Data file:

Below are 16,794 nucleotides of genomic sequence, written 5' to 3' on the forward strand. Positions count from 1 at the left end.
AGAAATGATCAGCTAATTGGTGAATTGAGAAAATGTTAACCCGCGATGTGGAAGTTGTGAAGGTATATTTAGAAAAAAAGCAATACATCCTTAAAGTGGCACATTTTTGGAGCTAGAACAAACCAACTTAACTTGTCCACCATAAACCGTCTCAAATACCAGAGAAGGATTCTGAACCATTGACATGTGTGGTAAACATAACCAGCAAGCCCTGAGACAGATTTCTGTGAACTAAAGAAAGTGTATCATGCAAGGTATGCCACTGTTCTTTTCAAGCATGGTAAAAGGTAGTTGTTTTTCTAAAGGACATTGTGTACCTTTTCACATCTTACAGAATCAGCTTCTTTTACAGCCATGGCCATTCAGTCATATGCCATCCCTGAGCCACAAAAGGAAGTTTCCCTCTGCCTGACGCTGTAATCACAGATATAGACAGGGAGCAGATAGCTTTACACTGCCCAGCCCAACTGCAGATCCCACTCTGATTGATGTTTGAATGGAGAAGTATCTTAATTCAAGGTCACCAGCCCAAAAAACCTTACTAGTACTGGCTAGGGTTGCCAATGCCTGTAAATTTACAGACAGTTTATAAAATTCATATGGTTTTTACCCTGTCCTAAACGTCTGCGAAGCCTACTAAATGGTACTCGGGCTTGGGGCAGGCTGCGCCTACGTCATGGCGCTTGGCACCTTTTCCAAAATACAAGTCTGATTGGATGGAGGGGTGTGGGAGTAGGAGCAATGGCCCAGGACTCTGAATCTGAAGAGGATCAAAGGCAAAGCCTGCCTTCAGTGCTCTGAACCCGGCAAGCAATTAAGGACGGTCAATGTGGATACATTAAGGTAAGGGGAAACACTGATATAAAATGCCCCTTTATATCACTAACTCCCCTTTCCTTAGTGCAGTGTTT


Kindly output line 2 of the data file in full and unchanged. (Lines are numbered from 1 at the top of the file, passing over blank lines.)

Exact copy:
AGAAATGATCAGCTAATTGGTGAATTGAGAAAATGTTAACCCGCGATGTGGAAGTTGTGAAGGTATATTTAGAAAAAAAGCAATACATCCTTAAAGTGGCACATTTTTGGAGCTAGAACAAACCAACTTAACTTGTCCACCATAAACCGTCTCAAATACCAGAGAAGGATTCTGAACCATTGACATGTGTGGTAAACATAACCAGCAAGCCCTGAGACAGATTTCTGTGAACTAAAGAAAGTGTATCATGCAAGGTATGCCACTGTTCTTTTCAAGCATGGTAAAAGGTAGTTGTTTTTCTAAAGGACATTGTGTACCTTTTCACATCTTACAGAATCAGCTTCTTTTACAGCCATGGCCATTCAGTCATATGCCATCCCTGAGCCACAAAAGGAAGTTTCCCTCTGCCTGACGCTGTAATCACAGATATAGACAGGGAGCAGATAGCTTTACACTGCCCAGCCCAACTGCAGATCCCACTCTGATTGATGTTTGAATGGAGAAGTATCTTAATTCAAGGTCACCAGCCCAAAAAACCTTACTAGTACTGGCTAGGGTTGCCAATGCCTGTAAATTTACAGACAGTTTATAAAATTCATATGGTTTTTACCCTGTCCTAAACGTCTGCGAAGCCTACTAAATGGTACTCGGGCTTGGGGCAGGCTGCGCCTACGTCATGGCGCTTGGCACCTTTTCCAAAATACAAGTCTGATTGGATGGAGGGGTGTGGGAGTAGGAGCAATGGCCCAGGACTCTGAATCTGAAGAGGATCAAAGGCAAAGCCTGCCTTCAGTGCTCTGAACCCGGCAAGCAATTAAGGACGGTCAATGTGGATACATTAAGGTAAGGGGAAACACTGATATAAAATGCCCCTTTATATCACTAACTCCCCTTTCCTTAGTGCAGTGTTT